The choir director drops a couple CD's and a track listing in your lap and says, "We’re using these split tracks for the Christmas service." Personally, I don't like skipping around from song to song on a CD during a performance. I also don't like using a split track for a big event. Following the simple steps I use, you can simplify your audio work.
A split track is simply a stereo audio track in which the left or right channel has something the other does not. Usually it's the vocals. Singers love these because they can hear how the song should sound and then sing to just the instruments.
Using a stereo channel on your mixer, you can use the panning knob to pan out the channel with the vocals. Or you can cut them out.
Here's how I do it using Audacity.
1. Burn the CD track to a stereo file in a lossless format.
2. Open up the file and you’ll see two rows; one row for each channel. If not, right-click over the channel and pick "split stereo track."
3. Mute the channel you think has the vocals.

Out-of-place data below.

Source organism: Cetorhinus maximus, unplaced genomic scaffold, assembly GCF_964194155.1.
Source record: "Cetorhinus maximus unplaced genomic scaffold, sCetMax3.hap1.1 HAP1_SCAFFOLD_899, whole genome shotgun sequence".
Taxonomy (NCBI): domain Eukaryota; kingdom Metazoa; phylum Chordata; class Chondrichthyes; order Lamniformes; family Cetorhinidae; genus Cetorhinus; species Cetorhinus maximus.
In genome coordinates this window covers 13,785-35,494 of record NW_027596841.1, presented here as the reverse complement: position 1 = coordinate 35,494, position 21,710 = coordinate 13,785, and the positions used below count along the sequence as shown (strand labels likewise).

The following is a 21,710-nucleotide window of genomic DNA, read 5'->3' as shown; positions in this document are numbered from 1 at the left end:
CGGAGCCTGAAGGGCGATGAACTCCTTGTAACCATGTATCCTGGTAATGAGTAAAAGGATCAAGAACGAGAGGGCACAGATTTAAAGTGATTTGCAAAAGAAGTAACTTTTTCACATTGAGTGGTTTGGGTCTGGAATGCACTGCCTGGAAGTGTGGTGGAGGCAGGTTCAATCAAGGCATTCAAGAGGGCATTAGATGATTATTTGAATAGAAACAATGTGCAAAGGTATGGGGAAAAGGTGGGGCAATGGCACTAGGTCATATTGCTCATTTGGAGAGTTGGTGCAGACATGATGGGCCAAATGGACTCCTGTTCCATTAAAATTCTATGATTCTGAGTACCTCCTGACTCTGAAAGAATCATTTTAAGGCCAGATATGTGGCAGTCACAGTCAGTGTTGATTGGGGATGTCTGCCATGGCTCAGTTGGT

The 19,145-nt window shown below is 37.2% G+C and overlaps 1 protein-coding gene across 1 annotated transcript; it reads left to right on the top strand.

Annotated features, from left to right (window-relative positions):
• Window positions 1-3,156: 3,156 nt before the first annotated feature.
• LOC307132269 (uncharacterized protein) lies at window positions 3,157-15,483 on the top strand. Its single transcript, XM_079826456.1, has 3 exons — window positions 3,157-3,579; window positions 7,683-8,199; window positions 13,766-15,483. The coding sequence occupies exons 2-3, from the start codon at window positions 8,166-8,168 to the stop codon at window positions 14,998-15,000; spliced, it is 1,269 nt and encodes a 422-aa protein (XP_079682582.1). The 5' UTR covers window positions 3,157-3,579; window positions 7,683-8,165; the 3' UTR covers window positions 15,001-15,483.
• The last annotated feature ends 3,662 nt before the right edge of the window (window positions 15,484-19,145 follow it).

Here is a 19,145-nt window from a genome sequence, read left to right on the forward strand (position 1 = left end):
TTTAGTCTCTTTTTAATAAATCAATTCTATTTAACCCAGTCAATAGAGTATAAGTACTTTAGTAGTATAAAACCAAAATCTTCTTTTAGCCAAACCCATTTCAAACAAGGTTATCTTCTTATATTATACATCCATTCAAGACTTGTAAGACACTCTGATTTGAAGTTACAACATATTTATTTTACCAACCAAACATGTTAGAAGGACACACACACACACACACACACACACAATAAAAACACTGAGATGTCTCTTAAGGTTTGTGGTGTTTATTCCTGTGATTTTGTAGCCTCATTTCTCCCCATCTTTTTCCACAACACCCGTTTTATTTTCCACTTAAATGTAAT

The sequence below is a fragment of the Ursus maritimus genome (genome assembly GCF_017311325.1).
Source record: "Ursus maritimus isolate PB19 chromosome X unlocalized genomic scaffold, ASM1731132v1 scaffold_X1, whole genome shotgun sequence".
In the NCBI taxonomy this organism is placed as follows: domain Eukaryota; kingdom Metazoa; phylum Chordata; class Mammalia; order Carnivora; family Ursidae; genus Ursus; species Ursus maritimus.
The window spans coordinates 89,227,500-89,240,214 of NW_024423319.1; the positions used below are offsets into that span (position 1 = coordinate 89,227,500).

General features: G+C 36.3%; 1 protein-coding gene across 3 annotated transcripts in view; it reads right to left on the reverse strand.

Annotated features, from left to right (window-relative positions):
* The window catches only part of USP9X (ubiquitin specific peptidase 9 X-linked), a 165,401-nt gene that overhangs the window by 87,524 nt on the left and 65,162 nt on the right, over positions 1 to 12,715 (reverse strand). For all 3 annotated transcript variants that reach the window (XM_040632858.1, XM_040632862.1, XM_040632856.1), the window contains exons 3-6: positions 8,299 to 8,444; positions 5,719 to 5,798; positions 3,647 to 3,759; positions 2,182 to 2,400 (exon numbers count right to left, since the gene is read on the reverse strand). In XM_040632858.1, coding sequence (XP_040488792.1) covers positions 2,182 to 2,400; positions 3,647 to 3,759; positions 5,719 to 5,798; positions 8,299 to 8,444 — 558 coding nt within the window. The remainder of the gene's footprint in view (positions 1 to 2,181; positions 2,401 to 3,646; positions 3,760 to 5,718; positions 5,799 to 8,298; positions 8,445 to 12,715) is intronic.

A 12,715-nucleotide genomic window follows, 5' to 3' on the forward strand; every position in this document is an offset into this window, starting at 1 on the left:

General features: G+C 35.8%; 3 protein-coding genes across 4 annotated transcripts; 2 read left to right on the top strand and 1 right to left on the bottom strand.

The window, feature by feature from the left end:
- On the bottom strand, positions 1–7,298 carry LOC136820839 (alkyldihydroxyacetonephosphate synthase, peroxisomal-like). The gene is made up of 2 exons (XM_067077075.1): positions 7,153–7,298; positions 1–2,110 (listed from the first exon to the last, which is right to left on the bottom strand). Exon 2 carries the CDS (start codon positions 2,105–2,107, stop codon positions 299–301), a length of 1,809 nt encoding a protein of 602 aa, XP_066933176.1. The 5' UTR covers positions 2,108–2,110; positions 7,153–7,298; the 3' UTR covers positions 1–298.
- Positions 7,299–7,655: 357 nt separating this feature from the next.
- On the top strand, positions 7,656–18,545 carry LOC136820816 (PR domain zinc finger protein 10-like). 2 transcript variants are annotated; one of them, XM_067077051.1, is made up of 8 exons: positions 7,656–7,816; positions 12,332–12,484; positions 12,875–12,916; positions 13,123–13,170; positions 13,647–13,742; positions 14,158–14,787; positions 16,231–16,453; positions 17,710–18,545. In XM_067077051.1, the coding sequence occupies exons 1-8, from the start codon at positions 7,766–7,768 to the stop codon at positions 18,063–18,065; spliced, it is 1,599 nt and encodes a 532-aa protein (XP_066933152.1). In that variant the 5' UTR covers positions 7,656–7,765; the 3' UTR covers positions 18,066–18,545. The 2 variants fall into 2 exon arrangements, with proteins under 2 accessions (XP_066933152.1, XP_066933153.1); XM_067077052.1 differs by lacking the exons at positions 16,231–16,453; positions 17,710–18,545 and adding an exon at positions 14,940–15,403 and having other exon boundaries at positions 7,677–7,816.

4. Play the file and make sure you've muted the correct channel. Retry with the other channel if necessary.
5. Delete the vocal channel.
6. Highlight the remaining channel (Edit-> Select-> All) and then pick "Duplicate."
7. On the new track, select the small down arrow and set the new track to the correct left/right channel.
8. Play the file again and make sure it sounds clear and correct out of both speakers/headphones.
9. Export to lossless format under the File menu. Different types are listed.
In the case of more advanced split track recordings, the songs can be split up into separate tracks. In this case, I like to insert each track into audacity after the end of the previous file. This way, I've converting six tracks into one.
I use this same process for each song. Once I've got all my songs prepared, I can order them to match the order they will be played.
Once I've got the order set, I can burn them to CD or use a file instead (maybe you'd rather play it through the computer hooked into the sound system.)
Using this method, all my audio tracks are in order and I don't have to worry about remembering to pan out the vocals. Another benefit to this method is that split tracks can have a lot of tracks per song. For example, song #2 can list on the CD display at cut 19 and end at cut 29. So if you lose your place, you're in trouble.
Remember, you should do everything possible to simplify your work during a performance. Using this method, you can do just that.
Thought? Questions? Comments?